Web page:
*** Huntsman’s speech in South Carolina: Meanwhile, another Republican who increasingly looks like he’ll be running for president -- former Utah Gov. and Ambassador Jon Huntsman -- delivered the commencement address at the University of South Carolina. Per his remarks, he struck an optimistic tone, which is different from what other Republicans are saying. The question is whether this is the kind of message GOP primary voters want to hear. “I know there are many in China who think their time has come, that America's best days are over,” he said. “But these people aren't seeing things from my earlier vantage point of 10,000 miles away. The way I saw it from overseas, America's passion remains as strong today as ever. Hold on to that sense of optimism.” Huntsman also said this about his service in the Obama administration: “Give back. As much as you’re able. Work to keep America great. Serve her, if asked. I was, by a president of a different political party.” Quick question: After bin Laden’s death, does Huntsman -- with his foreign policy experience -- get a stronger look from Republicans if he gets in?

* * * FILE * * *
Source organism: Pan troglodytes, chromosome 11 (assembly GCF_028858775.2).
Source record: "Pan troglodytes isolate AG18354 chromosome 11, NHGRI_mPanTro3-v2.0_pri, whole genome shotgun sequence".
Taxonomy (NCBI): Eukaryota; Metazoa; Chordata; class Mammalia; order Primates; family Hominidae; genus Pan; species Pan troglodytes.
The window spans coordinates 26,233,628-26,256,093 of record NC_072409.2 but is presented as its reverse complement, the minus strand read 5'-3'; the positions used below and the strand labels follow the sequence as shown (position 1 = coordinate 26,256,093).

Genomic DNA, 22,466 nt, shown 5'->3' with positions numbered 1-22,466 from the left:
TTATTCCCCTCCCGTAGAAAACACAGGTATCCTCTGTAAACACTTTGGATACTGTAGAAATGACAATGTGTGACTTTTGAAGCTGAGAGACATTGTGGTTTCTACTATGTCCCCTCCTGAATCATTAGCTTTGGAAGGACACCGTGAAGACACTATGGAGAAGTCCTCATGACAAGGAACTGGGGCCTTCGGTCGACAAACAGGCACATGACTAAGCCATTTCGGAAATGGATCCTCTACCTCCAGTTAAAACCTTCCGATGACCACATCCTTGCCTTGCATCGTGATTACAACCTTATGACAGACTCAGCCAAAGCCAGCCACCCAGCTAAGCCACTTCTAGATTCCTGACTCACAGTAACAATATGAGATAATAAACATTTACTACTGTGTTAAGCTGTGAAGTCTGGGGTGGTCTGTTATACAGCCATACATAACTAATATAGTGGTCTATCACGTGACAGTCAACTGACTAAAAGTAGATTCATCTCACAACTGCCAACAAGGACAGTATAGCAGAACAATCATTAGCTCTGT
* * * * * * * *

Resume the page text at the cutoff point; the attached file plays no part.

*** Can Romney downplay both IA and SC? Speaking of South Carolina, Politico’s Ben Smith wrote over the weekend that Team Romney might keep the Palmetto State at arm’s length in 2012, due to concerns about Romney’s Mormon faith. “‘People will have to reluctantly admit that the Mormon issue was a bigger problem last time around than people would want to acknowledge,’ said Warren Tompkins, Romney’s key consultant here in 2008 who is not working for him this cycle. ‘A large part of [Gov. Mike] Huckabee’s success came at the expense of Gov. Romney being Mormon.’” Can the front-runner Romney effectively downplay both Iowa and South Carolina? The consequence of Romney not winning both contests – and eyeing New Hampshire and Florida instead – probably guarantees that if he wins the GOP nomination, it will be after a LONG and potentially BLOODY primary season. And that's if Romney does well in New Hampshire. This strategy puts a premium on New Hampshire for Romney, a state that LOVES to reject front-runners and the Conventional Wisdom. Is Romney really going to end up skipping or, better, SKIMPING, on Iowa and South Carolina? Or is this all just a mini-2011 ploy? Who bets Romney plays in both states rather competitively once all is said and done?